The Lefts’ echo chamber also set the ultimate trap for Trump’s re-election. COVID-19 remains Trump’s Achilles’ heel because scary and highly inaccurate models generated by the Imperial College on March 16, 2020 forced America’s economic near-suicide. The Left’s echo chamber demanded that Trump shut down his booming economy, supposedly to prevent millions of deaths.

The model turned out to be fundamentally flawed. Now the Left’s echo chamber blames Trump for this year’s economic downturn, while ignoring the devastating medical, psychological and other effects of the lockdowns. Leftist Governors use their independence under Federalism to enforce draconian measures that are not based on current science. This slows the economic recovery through Election Day.

Biden, Harris and their media allies wear masks every time they are on camera. They wear masks when they are outdoors and over thirty feet from others. No science or health organization recommends this. But it serves as a symbol for COVID-19 remaining a “dire threat,” with Trump to blame. The Left’s echo chamber makes no effort to question this shameless propaganda ploy. Instead, it promotes it and will continue to do so until just after the election (if Biden wins).

The Left creates visual equivalency by providing only tight shots of Biden and Harris at their podiums, ignoring the fact that fewer than ten people are in the audience. Trump’s 20,000+ rallies are either not covered at all or show only tight podium shots, making his huge crowds appear as small as Biden’s.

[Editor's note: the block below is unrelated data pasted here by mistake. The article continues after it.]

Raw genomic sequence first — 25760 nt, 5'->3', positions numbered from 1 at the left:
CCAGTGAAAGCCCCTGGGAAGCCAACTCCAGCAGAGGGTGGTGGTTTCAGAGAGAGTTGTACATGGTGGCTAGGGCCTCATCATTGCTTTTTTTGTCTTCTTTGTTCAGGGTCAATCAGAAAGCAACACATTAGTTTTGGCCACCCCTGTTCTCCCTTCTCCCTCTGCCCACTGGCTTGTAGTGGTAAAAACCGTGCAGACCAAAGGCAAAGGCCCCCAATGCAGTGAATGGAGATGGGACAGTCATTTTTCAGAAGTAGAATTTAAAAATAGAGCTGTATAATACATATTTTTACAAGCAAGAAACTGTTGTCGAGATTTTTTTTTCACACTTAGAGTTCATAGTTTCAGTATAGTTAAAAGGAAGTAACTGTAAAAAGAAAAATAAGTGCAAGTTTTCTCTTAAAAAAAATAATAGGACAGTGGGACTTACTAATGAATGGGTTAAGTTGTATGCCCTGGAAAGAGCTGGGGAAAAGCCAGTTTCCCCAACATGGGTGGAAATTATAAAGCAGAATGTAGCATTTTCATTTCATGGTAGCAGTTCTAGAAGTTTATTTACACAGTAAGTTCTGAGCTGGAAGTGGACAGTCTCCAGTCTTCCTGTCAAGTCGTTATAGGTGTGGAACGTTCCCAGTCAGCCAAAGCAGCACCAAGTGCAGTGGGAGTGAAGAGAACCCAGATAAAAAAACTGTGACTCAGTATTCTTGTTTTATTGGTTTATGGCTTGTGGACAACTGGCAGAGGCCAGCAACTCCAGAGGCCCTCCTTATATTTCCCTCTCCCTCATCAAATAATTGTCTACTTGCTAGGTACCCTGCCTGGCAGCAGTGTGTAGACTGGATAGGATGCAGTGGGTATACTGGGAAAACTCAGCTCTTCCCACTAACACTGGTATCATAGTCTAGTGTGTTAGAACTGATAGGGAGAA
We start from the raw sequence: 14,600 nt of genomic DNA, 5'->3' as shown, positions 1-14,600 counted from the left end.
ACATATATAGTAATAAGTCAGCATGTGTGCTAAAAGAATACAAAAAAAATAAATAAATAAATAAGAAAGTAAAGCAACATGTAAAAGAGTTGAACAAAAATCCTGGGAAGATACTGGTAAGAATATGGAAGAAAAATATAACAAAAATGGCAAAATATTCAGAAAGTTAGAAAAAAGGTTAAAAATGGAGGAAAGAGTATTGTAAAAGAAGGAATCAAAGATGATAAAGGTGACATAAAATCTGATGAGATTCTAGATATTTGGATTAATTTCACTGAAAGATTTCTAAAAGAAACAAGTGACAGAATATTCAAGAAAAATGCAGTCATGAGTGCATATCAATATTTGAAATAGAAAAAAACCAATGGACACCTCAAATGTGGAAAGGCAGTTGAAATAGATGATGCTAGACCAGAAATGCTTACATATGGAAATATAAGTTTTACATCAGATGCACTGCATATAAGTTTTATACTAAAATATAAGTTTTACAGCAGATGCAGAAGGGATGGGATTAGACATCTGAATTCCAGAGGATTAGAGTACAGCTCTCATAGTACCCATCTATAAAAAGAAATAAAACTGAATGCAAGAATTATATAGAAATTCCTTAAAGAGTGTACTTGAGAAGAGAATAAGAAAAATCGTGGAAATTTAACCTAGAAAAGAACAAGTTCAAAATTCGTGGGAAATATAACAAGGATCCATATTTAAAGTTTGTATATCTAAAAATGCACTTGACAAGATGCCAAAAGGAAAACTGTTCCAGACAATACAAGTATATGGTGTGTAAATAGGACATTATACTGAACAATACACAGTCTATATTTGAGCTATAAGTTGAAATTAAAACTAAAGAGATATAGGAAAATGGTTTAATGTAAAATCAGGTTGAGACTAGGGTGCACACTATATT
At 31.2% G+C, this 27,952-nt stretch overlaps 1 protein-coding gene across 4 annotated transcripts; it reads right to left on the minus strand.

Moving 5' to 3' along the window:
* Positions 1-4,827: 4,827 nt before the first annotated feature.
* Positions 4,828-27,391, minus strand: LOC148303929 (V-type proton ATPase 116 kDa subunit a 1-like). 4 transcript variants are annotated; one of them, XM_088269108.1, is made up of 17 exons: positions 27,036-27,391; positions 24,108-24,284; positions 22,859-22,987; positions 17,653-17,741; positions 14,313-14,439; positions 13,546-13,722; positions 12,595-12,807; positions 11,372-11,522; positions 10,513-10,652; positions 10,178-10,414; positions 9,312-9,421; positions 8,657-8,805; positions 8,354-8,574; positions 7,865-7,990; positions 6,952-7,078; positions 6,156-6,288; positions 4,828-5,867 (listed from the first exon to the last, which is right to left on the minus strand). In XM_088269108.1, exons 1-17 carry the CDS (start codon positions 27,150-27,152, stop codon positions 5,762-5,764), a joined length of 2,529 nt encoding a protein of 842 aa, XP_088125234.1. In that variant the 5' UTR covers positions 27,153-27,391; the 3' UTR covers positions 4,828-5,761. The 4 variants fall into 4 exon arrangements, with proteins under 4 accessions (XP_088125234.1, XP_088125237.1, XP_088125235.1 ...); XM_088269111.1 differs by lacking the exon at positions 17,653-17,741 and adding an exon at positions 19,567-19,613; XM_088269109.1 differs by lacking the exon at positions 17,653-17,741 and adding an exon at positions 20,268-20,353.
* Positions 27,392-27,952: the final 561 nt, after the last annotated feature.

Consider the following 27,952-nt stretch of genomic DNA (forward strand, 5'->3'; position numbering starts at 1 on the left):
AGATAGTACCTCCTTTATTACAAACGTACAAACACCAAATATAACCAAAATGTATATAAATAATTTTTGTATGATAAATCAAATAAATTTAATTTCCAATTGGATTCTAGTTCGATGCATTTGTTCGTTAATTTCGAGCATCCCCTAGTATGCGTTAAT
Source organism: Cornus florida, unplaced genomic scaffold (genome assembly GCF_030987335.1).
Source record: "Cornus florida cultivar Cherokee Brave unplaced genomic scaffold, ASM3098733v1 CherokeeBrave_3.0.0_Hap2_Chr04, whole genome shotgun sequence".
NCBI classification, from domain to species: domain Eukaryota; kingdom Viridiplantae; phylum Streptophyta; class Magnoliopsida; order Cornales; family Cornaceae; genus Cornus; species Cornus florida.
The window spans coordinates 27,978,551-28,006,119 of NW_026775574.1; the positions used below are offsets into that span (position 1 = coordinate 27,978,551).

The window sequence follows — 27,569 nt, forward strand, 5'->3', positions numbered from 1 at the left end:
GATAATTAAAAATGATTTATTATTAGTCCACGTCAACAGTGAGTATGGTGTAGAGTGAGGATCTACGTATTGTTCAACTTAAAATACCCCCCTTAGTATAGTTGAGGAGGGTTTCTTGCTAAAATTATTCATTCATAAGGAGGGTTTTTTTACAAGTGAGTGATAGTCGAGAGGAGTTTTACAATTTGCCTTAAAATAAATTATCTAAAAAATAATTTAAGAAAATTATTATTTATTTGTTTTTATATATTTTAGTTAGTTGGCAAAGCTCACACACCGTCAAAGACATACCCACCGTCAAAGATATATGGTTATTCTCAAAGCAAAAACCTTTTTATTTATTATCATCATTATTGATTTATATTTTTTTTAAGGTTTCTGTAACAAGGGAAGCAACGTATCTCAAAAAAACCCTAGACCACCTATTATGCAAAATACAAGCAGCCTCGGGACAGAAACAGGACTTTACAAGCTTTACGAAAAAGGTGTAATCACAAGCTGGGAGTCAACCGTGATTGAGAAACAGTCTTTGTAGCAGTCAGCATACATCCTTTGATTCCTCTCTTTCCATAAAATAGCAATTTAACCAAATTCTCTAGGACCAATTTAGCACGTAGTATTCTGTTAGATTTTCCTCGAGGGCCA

Biden’s countless lies about his attending Black churches and colleges, his groundless assertions, and his fiction about awarding medals, remain unchallenged. His radical agenda for the Green New Deal, tax increases, medical and medical insurance takeovers, and aggressive gun control goes unreported.  Meanwhile, debunked accusations, like Trump hating the armed forces, dominate news cycles.

The Left over-samples registered Democrats, sometimes over 50% to only 38% or less for Republicans, to generate polls showing Biden trouncing Trump.

The Left’s Gaslight Election may succeed because over 60 million have early-voted, just as facts about the Biden family’s foreign influence peddling slowly seep out. Some early voters have already voiced “buyer’s remorse” of having voted before they knew about the Biden family’s corruption. Congressional Republicans’ glacial investigative pace enables the Left’s reality.

A Democrat sweep in November will be tragic for everyone except liberal elites. Trump’s tax cuts will be erased, and new taxes added. Four years of regulatory relief will evaporate. All of Trump’s government reform Executive Orders will be voided within hours of Biden’s inauguration. 

Gun control will rapidly expand. The 1619 anti-American indoctrination curriculum will be forced into every classroom. Illegal aliens will be granted wholesale amnesty and added to the voter rolls. American energy independence will vanish, and Americans will suffer from the absurd policies that have made California the land of pricey energy and rolling blackouts. Hollywood and sports celebrities will roar back into prominence, virtue signaling Americans about race relations and carbon footprints. 

Even worse, all investigations of Biden, Obama, Clinton and the Deep State will end within hours of a Biden/Democrat victory, extinguishing any hope that truth and justice will prevail. America and the world must hope and pray that this Leftist echo chamber fails despite its size and power.

Scot Faulkner is the best-selling author of: "Naked Emperors: The Failure of the Republican Revolution." He also served as the first chief administrative officer of the US House of Representatives and director of personnel for the Reagan campaign and went on to serve in the presidential transition team and on the White House staff. During the Reagan administration, he held executive positions at the FAA, GSA and Peace Corps. Read his reports here.


Thursday, September 24, 2020


‘Climate arson’ and other wildfire nonsense